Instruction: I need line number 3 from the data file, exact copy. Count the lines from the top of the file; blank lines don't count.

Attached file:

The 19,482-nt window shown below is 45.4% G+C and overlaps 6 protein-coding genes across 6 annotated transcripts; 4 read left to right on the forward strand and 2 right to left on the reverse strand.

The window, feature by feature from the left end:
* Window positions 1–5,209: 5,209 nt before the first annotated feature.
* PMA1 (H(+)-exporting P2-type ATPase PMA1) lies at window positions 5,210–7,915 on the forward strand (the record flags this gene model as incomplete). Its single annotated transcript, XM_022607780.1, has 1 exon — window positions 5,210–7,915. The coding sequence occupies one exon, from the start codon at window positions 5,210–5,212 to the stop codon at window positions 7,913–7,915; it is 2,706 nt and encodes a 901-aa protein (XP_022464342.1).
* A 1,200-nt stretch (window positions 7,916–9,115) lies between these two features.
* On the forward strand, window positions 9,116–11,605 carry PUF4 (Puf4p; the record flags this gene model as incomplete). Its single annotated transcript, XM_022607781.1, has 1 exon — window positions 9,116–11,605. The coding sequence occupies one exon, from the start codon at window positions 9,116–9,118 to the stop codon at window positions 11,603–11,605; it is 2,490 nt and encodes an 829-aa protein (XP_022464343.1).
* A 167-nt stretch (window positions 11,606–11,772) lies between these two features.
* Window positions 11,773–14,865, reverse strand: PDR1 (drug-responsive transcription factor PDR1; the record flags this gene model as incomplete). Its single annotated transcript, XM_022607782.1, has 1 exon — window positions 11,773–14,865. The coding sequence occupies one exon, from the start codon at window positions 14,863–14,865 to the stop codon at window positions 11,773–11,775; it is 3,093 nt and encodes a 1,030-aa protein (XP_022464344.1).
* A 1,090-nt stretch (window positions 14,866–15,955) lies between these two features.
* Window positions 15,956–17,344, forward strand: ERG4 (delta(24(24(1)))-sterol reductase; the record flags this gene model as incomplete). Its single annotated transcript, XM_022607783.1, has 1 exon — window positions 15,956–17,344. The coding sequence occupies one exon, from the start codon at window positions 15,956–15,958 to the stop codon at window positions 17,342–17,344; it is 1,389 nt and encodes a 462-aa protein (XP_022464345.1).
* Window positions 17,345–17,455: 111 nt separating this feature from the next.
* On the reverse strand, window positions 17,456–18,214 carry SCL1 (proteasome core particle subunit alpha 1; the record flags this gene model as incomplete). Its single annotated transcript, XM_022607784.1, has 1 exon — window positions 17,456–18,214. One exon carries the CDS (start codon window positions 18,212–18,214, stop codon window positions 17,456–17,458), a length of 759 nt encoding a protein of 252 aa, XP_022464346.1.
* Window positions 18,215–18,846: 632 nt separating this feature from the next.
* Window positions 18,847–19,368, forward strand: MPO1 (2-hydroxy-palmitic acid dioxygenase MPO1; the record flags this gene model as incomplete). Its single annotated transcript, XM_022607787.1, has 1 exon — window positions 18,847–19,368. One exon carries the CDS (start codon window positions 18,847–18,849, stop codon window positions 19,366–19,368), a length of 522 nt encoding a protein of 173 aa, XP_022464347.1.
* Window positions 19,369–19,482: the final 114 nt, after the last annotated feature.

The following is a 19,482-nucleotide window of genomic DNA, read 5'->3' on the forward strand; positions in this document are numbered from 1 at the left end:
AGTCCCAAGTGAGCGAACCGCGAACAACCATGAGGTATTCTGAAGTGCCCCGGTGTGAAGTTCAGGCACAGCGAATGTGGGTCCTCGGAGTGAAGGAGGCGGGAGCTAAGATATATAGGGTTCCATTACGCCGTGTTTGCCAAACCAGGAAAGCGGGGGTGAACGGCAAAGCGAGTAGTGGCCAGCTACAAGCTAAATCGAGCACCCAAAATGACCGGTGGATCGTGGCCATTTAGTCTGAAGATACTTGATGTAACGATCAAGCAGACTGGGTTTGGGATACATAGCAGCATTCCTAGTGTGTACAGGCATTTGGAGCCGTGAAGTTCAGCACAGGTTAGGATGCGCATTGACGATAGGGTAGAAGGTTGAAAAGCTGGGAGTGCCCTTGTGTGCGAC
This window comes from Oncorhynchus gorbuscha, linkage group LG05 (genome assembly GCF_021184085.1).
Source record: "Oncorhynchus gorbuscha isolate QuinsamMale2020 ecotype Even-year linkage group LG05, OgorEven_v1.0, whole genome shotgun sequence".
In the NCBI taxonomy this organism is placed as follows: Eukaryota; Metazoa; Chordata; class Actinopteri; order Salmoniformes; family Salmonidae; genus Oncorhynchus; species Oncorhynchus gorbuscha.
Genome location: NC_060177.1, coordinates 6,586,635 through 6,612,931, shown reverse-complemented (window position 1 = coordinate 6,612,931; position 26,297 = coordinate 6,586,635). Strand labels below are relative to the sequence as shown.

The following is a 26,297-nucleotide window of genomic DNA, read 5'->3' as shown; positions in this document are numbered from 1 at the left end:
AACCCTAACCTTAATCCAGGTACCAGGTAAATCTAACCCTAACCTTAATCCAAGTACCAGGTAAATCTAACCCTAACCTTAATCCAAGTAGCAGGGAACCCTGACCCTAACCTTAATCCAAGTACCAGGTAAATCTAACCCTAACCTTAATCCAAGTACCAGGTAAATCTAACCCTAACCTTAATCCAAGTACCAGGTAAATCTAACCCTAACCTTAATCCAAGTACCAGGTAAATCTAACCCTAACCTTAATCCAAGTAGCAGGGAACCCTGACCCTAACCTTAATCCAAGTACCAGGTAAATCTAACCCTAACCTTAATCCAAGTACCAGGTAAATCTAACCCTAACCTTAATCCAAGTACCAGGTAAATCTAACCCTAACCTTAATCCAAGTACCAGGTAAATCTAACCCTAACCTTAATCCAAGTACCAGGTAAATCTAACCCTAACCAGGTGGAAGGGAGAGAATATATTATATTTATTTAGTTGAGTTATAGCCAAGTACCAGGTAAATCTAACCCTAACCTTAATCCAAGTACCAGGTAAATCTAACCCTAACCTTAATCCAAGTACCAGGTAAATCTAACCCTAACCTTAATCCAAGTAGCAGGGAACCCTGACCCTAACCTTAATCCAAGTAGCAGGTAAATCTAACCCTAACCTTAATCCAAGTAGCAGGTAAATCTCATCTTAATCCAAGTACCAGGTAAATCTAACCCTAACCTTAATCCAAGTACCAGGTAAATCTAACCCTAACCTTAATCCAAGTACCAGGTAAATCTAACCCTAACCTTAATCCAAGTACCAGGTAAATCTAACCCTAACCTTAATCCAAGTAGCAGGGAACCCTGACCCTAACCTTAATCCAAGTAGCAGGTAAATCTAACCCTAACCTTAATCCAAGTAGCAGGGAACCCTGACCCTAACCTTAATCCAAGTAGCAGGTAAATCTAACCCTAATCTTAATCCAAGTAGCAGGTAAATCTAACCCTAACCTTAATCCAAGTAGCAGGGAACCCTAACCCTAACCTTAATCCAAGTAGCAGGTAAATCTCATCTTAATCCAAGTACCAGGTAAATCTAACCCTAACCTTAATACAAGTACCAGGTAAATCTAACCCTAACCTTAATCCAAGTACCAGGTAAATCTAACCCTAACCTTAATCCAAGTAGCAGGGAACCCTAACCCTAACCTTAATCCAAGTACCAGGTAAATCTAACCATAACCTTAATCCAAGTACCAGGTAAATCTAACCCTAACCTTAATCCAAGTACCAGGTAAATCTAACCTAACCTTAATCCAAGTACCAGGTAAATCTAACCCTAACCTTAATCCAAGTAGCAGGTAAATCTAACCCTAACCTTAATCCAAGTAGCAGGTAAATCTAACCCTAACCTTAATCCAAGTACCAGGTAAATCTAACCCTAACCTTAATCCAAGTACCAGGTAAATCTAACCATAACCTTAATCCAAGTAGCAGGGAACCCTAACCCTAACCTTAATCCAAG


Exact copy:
* Window positions 1–5,209: 5,209 nt before the first annotated feature.